Published in the International Journal of Drug Policy
By Jan Koehler, Ghulam Rasool, Azizullah Ibrahimkhel
In this paper we look at local effects of recent changes in how the international borders of two Afghan provinces, Nangarhar and Nimroz, are governed.
Over the past decade Pakistan and Iran introduced changes to border infrastructure and regulation in an attempt to increase state control over both official and informal flows of goods and people. We consider the political rationale behind these decisions, then look at the consequences these changes have had on licit as well as illicit economic activities in the border region.
The paper builds on field research conducted in Nangarhar and Nimroz from 2018 to 2020. We find that reducing the permeability of the border has affected life in the neighbouring Afghan borderlands in different ways.
In Nimroz, an informal local economy existing between historically interwoven Baluch communities on all sides of the border is being crowded out by boom-town dynamics, external land acquisition and selective control of the border by foreign states. The impact of border enforcement is direct and drastic, damaging the survival economy of border communities and accelerating demographic change.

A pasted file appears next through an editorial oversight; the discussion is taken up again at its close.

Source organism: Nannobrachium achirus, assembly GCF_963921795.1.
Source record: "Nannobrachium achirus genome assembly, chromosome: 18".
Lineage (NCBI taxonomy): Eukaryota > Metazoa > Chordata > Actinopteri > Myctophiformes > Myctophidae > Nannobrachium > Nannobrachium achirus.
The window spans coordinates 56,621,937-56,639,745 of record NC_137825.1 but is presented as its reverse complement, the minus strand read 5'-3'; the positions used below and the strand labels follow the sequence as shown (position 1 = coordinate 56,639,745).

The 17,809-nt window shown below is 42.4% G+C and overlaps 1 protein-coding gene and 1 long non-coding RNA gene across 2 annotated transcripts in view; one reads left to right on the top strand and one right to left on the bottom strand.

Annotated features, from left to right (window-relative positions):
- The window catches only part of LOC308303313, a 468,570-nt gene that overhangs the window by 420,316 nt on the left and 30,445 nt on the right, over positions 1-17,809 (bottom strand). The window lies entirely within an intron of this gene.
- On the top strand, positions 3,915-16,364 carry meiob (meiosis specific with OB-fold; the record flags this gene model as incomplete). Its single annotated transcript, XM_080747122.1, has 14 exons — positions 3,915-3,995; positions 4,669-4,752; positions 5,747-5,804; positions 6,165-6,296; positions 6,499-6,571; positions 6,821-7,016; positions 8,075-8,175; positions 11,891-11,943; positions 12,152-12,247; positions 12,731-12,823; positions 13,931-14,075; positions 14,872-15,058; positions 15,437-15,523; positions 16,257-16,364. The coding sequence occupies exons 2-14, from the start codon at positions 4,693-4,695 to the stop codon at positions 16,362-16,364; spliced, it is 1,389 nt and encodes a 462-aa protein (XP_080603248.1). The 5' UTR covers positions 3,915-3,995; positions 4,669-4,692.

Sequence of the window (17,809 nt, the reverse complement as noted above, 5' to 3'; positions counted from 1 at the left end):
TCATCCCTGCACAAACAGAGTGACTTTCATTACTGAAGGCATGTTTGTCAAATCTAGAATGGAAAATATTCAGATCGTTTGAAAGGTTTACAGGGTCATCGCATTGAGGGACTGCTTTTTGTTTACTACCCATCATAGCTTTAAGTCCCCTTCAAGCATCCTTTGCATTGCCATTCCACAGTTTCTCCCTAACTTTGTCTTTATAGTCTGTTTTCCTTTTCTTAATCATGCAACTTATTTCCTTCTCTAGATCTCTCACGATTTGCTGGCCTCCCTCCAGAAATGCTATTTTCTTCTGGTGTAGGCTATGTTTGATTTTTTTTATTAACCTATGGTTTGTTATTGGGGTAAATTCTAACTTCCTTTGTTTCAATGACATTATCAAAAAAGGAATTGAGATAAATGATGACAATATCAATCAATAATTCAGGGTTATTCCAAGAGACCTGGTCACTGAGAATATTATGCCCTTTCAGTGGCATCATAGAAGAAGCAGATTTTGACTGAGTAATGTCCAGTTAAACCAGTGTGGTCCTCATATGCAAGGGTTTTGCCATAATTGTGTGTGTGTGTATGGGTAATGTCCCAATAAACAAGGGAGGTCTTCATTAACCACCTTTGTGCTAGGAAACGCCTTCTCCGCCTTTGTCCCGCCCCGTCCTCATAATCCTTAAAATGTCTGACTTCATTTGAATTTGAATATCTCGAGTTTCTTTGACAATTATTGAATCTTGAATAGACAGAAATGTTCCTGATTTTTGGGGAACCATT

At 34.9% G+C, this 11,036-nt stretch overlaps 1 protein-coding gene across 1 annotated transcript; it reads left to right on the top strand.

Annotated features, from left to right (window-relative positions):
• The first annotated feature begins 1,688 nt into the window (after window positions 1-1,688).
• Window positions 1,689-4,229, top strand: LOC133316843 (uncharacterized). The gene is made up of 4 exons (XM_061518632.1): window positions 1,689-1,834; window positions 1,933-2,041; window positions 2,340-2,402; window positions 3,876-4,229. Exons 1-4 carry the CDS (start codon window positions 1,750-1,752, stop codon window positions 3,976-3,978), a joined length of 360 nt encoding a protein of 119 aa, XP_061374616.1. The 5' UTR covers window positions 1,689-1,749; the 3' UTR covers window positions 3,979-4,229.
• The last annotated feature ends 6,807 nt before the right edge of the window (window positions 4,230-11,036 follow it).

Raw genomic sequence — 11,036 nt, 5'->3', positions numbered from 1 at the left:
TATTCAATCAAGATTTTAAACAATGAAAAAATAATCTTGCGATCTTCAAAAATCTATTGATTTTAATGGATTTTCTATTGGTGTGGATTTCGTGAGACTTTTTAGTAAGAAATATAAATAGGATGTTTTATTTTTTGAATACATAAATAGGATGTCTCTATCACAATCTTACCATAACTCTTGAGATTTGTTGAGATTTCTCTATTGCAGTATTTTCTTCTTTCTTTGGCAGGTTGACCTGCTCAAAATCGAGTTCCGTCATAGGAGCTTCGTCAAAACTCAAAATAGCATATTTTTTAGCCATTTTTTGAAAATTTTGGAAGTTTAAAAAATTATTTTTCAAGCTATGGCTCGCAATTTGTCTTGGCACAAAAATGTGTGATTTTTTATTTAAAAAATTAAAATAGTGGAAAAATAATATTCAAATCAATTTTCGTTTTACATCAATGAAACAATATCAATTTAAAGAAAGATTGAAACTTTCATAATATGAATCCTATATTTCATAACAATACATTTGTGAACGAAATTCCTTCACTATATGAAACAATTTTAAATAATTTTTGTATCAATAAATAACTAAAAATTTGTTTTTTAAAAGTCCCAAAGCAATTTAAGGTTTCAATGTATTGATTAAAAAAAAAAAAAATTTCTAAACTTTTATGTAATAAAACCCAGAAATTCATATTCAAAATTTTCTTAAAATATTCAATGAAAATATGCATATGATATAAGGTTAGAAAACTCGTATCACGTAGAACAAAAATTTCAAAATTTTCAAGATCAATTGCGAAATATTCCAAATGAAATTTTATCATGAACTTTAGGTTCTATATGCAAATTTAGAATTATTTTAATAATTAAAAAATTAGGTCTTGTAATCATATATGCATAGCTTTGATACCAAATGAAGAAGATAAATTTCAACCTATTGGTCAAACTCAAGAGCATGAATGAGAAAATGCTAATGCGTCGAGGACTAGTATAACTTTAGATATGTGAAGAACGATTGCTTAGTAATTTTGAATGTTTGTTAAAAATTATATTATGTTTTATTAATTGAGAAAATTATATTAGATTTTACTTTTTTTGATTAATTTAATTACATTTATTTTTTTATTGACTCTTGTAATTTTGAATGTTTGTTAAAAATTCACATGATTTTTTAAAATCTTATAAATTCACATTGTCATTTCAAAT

In Nangarhar, we find a more diverse and adaptive local cross-border economy, with a history of utilising both official and informal border crossings for trade in licit and illicit commodities. However, measures taken on the Pakistani side have led to shifts in informal trade, and changes to patterns of competition and control over the most lucrative routes and hubs. In both cases, illicit cross-border flows did not cease, but they changed in character from more broadly accessible horizontal activities to professional and hierarchical activities using fewer trading hubs and corridors. The drug trade is not exceptionally violent or disruptive, but is part of a commodity market embedded in a wider, often violent, political economy dominated by local political entrepreneurs and their networks.